Edward Hirsch Levi was born in Chicago, Illinois, on June 26, 1911. He received his Ph.B. degree from the University of Chicago in 1932 and his J.D. degree there in 1935. He received his J.S.D. degree in 1938 from Yale University, where he had been a Sterling fellow in 1935 and 1936. Levi was named assistant professor of law at the University of Chicago in 1936, the year he was admitted to the Illinois bar. From 1940 to 1945 he took a leave of absence from the university to be a special assistant to the Attorney General of the United States. He served in the Justice Department's Antitrust Division, was head of the Consent Decree Section and then first assistant in 1943 and 1945. Levi was first assistant in the Department's War Division for eight months in 1943. In 1944 he was Chairman of the Interdepartmental Committee on Monopolies and Cartels. He returned to the University of Chicago Law School in 1945 as a professor, was named dean of the law school in 1950, provost of the university in 1962, and appointed its president on November 14, 1968. During those years Levi also served the Federal Government as chief counsel to the Subcommittee on Monopoly Power of the House Judiciary Committee in 1950, and as a member of the White House Central Group on Domestic Affairs in 1964 and the White House Task Force on Education in 1966 and 1967. In addition, he was a member of the President's Task Force on Priorities in Higher Education in 1969 and 1970. He also was a member of the National Commission on Productivity and the National Council on the Humanities. On February 7, 1975, President Ford appointed him Attorney General of the United States. He returned to teaching at the University of Chicago Law School in 1977. Levi died March 7, 2000 in Chicago, Illinois.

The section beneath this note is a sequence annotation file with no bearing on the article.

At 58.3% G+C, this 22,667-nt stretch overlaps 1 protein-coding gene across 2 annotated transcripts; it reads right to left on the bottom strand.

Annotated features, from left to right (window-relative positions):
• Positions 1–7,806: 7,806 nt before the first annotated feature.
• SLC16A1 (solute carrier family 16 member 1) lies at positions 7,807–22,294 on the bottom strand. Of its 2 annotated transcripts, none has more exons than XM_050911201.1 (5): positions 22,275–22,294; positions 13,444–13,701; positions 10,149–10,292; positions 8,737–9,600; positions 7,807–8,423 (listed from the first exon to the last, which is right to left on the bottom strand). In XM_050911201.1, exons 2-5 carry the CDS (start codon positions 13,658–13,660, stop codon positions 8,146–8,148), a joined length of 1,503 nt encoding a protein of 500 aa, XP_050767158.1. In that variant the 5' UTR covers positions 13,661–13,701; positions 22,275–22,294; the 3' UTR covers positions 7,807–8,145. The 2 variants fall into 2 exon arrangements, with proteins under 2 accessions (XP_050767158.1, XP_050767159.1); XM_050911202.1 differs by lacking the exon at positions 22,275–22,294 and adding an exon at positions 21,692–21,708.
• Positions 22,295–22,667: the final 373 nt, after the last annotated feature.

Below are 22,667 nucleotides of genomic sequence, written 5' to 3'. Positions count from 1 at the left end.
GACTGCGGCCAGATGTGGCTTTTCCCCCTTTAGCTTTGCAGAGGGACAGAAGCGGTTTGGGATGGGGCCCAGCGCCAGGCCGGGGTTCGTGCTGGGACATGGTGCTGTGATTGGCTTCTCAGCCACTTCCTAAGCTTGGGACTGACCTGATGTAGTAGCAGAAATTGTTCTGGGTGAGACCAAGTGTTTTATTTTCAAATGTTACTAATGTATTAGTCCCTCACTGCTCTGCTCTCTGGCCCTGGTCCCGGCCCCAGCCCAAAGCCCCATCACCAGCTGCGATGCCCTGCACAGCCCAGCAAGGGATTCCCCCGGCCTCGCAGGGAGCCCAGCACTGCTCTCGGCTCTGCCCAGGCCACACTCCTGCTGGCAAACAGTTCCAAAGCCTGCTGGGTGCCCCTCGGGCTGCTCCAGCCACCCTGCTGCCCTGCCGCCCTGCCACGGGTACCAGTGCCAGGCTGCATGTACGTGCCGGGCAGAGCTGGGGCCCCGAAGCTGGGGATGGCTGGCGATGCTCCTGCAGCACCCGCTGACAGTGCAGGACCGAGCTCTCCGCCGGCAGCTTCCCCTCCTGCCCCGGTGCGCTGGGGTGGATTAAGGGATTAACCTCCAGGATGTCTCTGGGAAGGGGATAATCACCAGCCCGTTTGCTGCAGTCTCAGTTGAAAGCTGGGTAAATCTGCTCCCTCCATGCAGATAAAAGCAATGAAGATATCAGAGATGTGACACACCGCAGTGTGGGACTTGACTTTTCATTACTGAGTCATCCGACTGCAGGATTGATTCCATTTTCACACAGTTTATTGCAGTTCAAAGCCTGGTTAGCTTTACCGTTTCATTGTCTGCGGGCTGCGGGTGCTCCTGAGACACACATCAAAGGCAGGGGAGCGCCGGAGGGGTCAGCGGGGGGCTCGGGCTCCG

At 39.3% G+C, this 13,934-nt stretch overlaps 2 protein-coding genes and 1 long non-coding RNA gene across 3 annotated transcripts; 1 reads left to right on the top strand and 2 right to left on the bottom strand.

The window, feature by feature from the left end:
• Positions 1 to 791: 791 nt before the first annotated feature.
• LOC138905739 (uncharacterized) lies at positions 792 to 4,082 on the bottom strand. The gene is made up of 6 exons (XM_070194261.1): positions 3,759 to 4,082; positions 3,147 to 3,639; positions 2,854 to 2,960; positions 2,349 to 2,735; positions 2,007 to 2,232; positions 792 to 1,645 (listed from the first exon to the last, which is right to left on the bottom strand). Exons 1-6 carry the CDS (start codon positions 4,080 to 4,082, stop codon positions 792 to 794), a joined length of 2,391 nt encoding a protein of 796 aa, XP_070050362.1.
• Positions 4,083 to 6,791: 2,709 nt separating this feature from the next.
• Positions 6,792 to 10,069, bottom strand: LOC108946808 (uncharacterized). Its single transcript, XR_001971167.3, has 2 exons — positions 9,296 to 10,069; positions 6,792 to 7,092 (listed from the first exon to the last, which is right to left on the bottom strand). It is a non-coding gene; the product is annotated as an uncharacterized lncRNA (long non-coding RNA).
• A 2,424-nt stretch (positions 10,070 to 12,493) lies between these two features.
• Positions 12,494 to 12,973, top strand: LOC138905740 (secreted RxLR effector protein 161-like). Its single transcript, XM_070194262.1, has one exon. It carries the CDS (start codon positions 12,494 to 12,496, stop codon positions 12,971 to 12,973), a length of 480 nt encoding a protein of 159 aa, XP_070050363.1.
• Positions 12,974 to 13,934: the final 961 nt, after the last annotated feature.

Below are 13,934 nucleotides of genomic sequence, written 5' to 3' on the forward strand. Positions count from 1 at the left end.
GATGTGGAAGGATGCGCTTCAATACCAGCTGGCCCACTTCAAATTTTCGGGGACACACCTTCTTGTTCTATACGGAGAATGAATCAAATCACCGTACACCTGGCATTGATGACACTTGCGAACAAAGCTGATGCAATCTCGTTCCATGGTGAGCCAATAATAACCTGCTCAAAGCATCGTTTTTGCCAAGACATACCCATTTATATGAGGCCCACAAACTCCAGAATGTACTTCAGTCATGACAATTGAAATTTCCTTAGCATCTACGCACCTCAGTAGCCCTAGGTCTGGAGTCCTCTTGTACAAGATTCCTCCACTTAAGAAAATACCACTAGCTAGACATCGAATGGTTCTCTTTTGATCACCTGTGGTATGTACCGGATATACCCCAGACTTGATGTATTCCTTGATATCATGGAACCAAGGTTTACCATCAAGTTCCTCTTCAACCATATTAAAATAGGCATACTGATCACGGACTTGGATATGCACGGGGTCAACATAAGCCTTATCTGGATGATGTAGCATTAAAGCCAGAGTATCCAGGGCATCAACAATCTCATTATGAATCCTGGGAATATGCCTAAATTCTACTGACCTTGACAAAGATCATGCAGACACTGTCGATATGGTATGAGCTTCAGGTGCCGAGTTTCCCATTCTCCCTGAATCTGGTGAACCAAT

George Augusta was born in Boston, Massachusetts. He studied painting in Florence, Italy, while serving in the U.S. Army during World War II. He returned to Boston and continued his study with Ernest Lee Majors. Augusta is a member of the Guild of Boston Artists and maintains a studio at West Newbury, Massachusetts. He is noted for his portraits and has painted several former cabinet members, including Clark M. Clifford, Cyrus R. Vance, and Elliot L. Richardson.